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Saint Pope Pontian

Saint Pontian was Pope from July 21st 230 to September 235 where he was arrested during the persecution of Christians under Emperor Maximinus Thrax and sent to Sardinia.

Saint Pontian's father was a roman by the name of Calpurnius but very little else is known regarding his early life. He began his pontificate under the reign of Emperor Severus Alexander, a Roman Emperor who was relatively tolerant of the Christian religion. Saint Pontian presided over Origen's expulsion by Pope Demetrius I of Alexandria. The crowning of the next emperor, Maximinus Thrax, however, would bring the area of tolerance by the reigning Roman Emperors to an end.

Emperor Maximinus ordered both Pope Pontian and the Antipope Hippolytus of Rome to be arrested and exiled to the mines of Sardinia. Knowing the sentence was almost certainly one that meant death, Saint Pontian resigned his papacy, the first pope to do so in history His intentions for this resignation were to ensure an orderly transition in the Church and the action ended a schism eighteen years old in the Church. It is likely that Saint Pontian and Hippolytus reconciled with each other on the journey to Sardinia.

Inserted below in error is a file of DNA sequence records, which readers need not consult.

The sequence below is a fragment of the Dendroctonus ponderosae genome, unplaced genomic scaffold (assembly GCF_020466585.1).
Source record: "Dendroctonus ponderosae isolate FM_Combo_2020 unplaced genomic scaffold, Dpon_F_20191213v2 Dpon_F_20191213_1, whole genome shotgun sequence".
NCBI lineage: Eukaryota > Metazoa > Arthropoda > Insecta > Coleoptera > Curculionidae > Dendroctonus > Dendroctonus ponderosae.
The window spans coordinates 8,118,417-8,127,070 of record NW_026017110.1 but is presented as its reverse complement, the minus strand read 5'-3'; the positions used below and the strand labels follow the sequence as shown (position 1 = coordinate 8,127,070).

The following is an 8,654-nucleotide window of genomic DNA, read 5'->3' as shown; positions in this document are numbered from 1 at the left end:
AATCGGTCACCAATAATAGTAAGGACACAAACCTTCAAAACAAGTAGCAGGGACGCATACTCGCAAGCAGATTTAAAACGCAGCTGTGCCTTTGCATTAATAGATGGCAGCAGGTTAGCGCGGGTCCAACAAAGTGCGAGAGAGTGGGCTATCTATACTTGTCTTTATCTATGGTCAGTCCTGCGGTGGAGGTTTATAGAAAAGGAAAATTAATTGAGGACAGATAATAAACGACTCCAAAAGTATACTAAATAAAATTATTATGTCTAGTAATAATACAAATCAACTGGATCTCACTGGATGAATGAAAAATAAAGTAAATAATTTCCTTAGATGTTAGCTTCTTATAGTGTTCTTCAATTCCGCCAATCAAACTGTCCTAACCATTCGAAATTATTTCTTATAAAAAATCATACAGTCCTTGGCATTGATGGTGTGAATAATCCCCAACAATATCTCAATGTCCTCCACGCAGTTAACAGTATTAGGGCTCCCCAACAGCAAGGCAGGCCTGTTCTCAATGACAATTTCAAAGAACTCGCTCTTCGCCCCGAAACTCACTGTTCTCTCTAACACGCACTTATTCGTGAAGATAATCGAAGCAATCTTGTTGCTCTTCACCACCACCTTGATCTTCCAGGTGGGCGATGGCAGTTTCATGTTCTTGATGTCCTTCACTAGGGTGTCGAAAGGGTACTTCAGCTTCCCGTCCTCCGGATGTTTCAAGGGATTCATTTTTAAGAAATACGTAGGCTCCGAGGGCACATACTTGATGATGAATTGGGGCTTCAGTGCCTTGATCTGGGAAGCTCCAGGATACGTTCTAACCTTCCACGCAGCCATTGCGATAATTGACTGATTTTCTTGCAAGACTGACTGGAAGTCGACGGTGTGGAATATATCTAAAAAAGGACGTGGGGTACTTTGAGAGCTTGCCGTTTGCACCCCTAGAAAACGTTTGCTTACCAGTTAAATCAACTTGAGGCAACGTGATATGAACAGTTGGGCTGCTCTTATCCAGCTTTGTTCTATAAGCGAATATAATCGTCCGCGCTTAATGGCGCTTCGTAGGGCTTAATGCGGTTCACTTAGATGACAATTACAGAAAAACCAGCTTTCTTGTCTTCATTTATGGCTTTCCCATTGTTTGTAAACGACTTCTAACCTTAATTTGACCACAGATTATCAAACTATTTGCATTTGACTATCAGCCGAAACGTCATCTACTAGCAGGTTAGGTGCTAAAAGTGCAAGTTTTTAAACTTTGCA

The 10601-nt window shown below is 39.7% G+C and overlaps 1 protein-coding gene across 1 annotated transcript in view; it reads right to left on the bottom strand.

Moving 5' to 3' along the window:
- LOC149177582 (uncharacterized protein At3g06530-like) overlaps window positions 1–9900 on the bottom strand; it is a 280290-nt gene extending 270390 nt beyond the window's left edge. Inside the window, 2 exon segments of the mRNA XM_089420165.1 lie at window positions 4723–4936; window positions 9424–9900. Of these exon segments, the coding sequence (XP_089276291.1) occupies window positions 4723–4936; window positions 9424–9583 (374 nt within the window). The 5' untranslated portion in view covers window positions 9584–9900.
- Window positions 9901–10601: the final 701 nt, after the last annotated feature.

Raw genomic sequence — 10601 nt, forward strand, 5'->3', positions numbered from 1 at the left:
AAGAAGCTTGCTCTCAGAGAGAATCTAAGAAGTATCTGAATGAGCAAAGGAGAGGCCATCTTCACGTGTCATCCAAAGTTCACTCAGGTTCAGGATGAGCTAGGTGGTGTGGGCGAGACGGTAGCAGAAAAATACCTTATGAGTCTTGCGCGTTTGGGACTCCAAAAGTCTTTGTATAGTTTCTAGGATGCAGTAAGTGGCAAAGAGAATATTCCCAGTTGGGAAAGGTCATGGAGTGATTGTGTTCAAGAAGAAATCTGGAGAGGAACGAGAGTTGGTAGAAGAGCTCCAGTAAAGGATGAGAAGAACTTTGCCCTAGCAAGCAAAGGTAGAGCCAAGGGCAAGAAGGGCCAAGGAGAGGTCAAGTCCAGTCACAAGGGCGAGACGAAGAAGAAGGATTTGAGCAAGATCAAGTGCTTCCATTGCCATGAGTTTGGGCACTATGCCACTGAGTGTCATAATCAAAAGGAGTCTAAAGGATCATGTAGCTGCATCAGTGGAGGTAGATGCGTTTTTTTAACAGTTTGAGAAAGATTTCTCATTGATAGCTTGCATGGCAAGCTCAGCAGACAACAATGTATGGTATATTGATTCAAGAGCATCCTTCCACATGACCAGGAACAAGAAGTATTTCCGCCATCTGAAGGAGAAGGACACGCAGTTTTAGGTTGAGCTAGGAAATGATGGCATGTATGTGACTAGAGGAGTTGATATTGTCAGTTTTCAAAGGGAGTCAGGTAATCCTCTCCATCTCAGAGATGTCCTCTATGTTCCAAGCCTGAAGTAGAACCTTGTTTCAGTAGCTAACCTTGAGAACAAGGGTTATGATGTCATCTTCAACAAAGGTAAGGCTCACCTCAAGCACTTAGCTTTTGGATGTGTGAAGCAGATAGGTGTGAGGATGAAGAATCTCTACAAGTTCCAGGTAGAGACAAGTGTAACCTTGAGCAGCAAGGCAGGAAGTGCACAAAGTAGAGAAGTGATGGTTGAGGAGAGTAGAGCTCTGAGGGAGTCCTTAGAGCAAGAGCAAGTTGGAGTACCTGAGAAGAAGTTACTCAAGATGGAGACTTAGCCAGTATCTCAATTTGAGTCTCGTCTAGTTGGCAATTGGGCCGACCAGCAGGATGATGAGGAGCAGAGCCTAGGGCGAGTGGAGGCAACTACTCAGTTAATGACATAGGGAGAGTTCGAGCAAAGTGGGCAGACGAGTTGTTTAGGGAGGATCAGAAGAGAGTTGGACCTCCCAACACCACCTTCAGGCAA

At Sardinia both were were beaten to death with Saint Pontian dying in October of 235. Saint Pope Fabian had the bodies of both men brought back to Rome in 236. Buried in the papal crypt in the Catacomb of Callixtus, Saint Pontian's tomb carries the inscription Ποντιανός Επίσκ with the inscription Martyr added right after it. Today both the Eastern Orthodox Church and Roman Catholic Church celebrate Saint Pontian on August 13th. In the pre 1960 calendar, his feast day is celebrated on November 19th.

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